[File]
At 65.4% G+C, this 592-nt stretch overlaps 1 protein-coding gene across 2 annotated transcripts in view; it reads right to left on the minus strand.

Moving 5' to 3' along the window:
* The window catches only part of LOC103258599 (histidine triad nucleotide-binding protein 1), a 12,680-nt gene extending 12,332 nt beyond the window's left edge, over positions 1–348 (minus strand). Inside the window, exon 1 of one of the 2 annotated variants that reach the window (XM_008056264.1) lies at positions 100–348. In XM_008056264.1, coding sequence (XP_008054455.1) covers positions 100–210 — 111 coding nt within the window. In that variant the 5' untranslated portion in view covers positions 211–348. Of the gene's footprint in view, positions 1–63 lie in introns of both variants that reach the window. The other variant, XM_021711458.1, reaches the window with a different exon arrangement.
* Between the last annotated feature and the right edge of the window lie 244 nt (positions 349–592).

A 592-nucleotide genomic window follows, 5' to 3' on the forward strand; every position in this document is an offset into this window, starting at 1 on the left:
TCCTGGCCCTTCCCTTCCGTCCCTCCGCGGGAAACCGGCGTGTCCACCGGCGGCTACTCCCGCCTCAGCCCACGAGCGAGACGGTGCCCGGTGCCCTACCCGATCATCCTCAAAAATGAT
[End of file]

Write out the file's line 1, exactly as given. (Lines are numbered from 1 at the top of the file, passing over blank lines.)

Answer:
At 65.4% G+C, this 592-nt stretch overlaps 1 protein-coding gene across 2 annotated transcripts in view; it reads right to left on the minus strand.